Is the investigation handled by special counsel Robert Mueller heating up or dying down? It depends on your point of view these days, especially after the latest reports revealing a major anti-Trump bias inside Mueller’s team.
No detail is too small for Mueller and his team though, and they’re keeping the pressure up on Paul Manafort. They went so far as to track line-by-line edits allegedly made by Manafort in editorials defending his work in the Ukraine, in an attempt to pin more illegal activity on President Donald Trump’s former campaign manager.
Mueller says Manafort violated a gag order by ghost-editing an article in the Kiev Post.
Robert Mueller Keeps a Close Eye on Manafort
Is Paul Manafort allowed to ghost-edit newspaper articles? Not so, according to Mueller.
In court documents filed on late Friday, Mueller is trying to convince a judge that Manafort violated a gag order by ghost-editing and publishing an article in an attempt to strengthen his public reputation.
Mueller’s team came across the draft op-ed under the byline of Oleg Voloshyn. They then ordered Manafort’s attorneys to stop the publication of the editorial piece, which highlights his work in Ukraine, but it was posted a day later.
The court filing showed images that included every individual edit to an original draft document on Microsoft Word. The edits were made by a user named “paul manafort.”
Special counsel prosecutors wrote in a court brief:
Manafort’s conduct undermines trust in his adherence to bail conditions. Bail is fundamentally about trust — whether a defendant can be trusted to appear and to abide by the conditions put in place to assure his appearance
Even taken in the light most favorable to Manafort, this conduct shows little respect for this Court and a penchant for skirting (if not breaking) rules.
What these filings reveal is that the scope of Mueller’s investigation is immense.
Manafort Attorneys Push Back
Attorneys representing Manafort disagree with the special counsel’s allegations, arguing that he did not violate a federal judge’s gag order. Defense attorney Kevin Downing states that the gag order went too far and that it could “unconstitutionally vitiate Mr. Manafort’s rights to defend himself and his reputation, and to correct the public record.”
In a six-page briefing, Downing writes:
The Special Counsel’s standard would lead to the constitutionally untenable conclusion that a defendant is not even allowed to maintain his or her innocence when such an order is entered because, by doing so, that statement might influence the public’s opinion.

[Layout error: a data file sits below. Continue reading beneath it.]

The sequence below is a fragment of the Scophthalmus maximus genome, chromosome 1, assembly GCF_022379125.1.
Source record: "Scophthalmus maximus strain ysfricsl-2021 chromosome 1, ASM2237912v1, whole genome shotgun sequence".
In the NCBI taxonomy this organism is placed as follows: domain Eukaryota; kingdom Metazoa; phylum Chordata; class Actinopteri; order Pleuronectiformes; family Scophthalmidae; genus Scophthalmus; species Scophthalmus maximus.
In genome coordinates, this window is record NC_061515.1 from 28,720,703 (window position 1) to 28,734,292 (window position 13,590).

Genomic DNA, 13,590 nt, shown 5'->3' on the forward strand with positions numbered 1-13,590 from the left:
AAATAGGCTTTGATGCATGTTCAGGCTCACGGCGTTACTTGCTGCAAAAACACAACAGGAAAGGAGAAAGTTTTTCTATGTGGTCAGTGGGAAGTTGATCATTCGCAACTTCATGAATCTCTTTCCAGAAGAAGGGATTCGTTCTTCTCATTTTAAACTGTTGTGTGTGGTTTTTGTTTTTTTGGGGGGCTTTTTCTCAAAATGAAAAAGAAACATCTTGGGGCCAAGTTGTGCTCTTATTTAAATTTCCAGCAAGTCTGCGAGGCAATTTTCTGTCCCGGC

Downing added that Mueller’s position is that Manafort is prohibited from setting “the factual record straight,” while remaining silent as his reputation takes a hit. This, Downing says, could compromise the integrity of jurors.
Meanwhile, Voloshyn told Reuters that he wrote the article to correct misrepresentations in the media. He said:
I didn’t want to write any stupid things in it that would worsen his (Manafort‘s) already difficult position. I sent the text to Kilimnik and it was Kilimnik’s idea to send it to Paul (Manafort) for a look.
He (Kilimnik) sent it back to me with some comments and suggestions. Whether these were his comments and suggestions or Paul’s suggestions is not a question I can answer.
In October, a federal grand jury indicted Manafort as well as Rick Gates, his business associate. Some of the charges included conspiracy to launder money, making false statements, and acting as an unregistered foreign agent.
Both President Trump’s campaign and Russia have dismissed all of the allegations made against them. And many conservatives and Republicans are calling the probe’s integrity into question because of the documented anti-Trump bias in many of its prosecutors and aides.
This leads to a key question: should the Mueller probe just come to a conclusion already? Or: should Mueller and his team be replaced with more neutral actors?
With so much anti-Trump prejudice already revealed in the probe, this may simply be, as the president says, a witch hunt.